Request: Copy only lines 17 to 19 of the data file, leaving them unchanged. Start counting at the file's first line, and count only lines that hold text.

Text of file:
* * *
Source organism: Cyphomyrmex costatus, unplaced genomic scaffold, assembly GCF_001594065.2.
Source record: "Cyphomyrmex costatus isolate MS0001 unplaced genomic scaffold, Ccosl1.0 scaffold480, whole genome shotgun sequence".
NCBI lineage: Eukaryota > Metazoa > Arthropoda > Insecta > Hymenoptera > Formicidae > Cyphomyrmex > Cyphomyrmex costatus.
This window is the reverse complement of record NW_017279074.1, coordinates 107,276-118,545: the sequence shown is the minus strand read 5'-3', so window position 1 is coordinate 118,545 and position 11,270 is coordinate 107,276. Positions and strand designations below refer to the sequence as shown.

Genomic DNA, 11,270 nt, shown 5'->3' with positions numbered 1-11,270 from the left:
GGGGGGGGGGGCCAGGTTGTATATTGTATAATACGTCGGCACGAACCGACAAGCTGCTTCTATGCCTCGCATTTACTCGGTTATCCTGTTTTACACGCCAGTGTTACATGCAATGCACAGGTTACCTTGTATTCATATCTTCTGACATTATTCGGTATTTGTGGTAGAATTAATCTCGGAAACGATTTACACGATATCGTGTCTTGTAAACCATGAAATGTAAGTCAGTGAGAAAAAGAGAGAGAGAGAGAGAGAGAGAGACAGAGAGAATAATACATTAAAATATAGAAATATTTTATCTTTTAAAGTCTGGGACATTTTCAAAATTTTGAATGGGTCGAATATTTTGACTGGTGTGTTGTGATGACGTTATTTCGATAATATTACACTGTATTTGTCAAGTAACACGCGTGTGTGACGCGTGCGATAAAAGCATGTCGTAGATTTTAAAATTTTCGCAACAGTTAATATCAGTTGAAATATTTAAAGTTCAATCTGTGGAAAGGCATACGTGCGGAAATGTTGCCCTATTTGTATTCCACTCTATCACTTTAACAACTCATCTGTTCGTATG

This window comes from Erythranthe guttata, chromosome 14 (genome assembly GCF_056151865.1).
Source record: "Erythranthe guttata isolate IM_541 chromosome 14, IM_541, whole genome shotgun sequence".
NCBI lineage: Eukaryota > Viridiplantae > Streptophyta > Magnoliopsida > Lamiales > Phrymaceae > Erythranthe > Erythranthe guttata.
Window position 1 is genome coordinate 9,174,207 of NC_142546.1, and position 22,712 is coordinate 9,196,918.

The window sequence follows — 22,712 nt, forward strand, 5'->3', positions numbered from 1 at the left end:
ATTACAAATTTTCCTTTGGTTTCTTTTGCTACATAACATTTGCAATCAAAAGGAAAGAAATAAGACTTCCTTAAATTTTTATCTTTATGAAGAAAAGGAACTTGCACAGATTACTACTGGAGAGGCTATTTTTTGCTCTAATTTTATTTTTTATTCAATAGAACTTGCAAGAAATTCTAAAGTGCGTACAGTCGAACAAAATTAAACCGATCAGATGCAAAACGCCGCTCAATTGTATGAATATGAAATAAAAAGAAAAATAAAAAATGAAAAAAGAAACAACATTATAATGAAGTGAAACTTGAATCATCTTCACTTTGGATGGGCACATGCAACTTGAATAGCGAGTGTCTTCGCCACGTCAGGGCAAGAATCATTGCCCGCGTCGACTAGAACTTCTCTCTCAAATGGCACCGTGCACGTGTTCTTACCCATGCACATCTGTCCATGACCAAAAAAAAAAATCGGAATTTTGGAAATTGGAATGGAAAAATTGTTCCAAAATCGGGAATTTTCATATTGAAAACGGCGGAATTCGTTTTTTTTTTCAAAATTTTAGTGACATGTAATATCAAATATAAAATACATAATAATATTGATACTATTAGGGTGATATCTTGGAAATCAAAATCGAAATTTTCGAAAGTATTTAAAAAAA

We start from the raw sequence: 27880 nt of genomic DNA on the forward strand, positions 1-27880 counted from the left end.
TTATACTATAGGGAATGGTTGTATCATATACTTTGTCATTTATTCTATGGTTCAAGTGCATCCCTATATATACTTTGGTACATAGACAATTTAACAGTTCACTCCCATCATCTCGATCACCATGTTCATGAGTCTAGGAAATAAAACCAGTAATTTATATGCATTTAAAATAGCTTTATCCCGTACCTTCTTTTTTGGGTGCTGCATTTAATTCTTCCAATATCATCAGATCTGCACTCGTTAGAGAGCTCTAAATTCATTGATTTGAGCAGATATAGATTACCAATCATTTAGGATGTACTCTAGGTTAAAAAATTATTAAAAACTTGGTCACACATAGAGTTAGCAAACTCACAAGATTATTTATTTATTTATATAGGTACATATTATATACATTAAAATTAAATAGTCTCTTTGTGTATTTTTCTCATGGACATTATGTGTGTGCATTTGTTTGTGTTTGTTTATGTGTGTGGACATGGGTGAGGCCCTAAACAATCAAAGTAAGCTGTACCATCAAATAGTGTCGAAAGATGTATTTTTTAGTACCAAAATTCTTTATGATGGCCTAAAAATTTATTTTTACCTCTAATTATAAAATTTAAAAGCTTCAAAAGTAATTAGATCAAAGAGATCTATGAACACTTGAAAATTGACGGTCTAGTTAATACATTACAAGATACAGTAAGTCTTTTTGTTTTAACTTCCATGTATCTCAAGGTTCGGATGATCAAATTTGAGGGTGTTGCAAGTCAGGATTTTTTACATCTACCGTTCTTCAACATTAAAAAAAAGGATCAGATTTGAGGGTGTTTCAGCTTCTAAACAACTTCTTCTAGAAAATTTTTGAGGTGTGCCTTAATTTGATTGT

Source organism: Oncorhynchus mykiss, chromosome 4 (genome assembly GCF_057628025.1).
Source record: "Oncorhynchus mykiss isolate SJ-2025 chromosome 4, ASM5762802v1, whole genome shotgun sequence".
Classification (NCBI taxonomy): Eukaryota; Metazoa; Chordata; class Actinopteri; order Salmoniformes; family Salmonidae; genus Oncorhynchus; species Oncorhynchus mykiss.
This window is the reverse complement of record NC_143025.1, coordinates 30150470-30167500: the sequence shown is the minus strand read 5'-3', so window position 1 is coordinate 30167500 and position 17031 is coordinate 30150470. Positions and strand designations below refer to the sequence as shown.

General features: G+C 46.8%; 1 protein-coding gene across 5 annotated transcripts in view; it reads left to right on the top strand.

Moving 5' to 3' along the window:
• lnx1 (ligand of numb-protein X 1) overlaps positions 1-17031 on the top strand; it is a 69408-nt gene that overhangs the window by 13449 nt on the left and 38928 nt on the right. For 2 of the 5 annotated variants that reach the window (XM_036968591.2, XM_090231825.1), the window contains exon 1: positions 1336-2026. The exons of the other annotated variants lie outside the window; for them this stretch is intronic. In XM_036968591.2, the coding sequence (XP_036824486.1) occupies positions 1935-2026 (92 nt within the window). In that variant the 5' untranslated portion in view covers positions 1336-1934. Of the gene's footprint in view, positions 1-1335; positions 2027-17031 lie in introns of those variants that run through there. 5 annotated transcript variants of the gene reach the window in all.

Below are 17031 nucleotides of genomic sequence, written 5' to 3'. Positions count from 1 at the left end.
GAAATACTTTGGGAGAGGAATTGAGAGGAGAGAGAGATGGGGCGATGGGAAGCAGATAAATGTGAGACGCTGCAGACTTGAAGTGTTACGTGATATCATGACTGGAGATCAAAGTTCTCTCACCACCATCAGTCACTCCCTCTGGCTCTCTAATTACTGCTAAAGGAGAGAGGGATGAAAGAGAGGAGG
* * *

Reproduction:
Classification (NCBI taxonomy): Eukaryota; Metazoa; Chordata; class Actinopteri; order Salmoniformes; family Salmonidae; genus Oncorhynchus; species Oncorhynchus mykiss.
This window is the reverse complement of record NC_143025.1, coordinates 30150470-30167500: the sequence shown is the minus strand read 5'-3', so window position 1 is coordinate 30167500 and position 17031 is coordinate 30150470. Positions and strand designations below refer to the sequence as shown.

General features: G+C 46.8%; 1 protein-coding gene across 5 annotated transcripts in view; it reads left to right on the top strand.